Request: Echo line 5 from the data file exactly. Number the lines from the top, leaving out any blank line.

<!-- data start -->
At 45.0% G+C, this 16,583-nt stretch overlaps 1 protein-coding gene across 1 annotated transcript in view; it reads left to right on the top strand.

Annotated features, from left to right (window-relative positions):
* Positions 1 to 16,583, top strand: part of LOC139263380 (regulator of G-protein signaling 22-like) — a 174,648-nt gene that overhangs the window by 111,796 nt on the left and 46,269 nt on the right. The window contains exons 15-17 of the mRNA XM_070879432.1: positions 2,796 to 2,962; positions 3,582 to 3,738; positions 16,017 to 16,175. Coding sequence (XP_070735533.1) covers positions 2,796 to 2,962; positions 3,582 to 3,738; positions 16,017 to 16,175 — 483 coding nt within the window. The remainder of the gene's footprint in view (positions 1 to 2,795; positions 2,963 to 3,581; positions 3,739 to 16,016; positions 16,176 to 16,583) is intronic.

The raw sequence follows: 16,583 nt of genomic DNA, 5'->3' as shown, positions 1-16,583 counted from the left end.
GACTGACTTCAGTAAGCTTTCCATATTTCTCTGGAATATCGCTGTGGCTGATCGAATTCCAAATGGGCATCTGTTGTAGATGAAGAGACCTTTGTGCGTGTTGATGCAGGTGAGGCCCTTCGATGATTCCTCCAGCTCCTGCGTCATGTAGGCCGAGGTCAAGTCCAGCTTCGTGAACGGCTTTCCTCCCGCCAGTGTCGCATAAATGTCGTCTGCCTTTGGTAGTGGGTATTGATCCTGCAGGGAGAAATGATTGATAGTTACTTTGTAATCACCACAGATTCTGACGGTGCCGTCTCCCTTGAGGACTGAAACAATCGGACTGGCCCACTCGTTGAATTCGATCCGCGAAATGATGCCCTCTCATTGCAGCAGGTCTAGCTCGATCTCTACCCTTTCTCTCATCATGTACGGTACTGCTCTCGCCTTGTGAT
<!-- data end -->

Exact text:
GACTGACTTCAGTAAGCTTTCCATATTTCTCTGGAATATCGCTGTGGCTGATCGAATTCCAAATGGGCATCTGTTGTAGATGAAGAGACCTTTGTGCGTGTTGATGCAGGTGAGGCCCTTCGATGATTCCTCCAGCTCCTGCGTCATGTAGGCCGAGGTCAAGTCCAGCTTCGTGAACGGCTTTCCTCCCGCCAGTGTCGCATAAATGTCGTCTGCCTTTGGTAGTGGGTATTGATCCTGCAGGGAGAAATGATTGATAGTTACTTTGTAATCACCACAGATTCTGACGGTGCCGTCTCCCTTGAGGACTGAAACAATCGGACTGGCCCACTCGTTGAATTCGATCCGCGAAATGATGCCCTCTCATTGCAGCAGGTCTAGCTCGATCTCTACCCTTTCTCTCATCATGTACGGTACTGCTCTCGCCTTGTGAT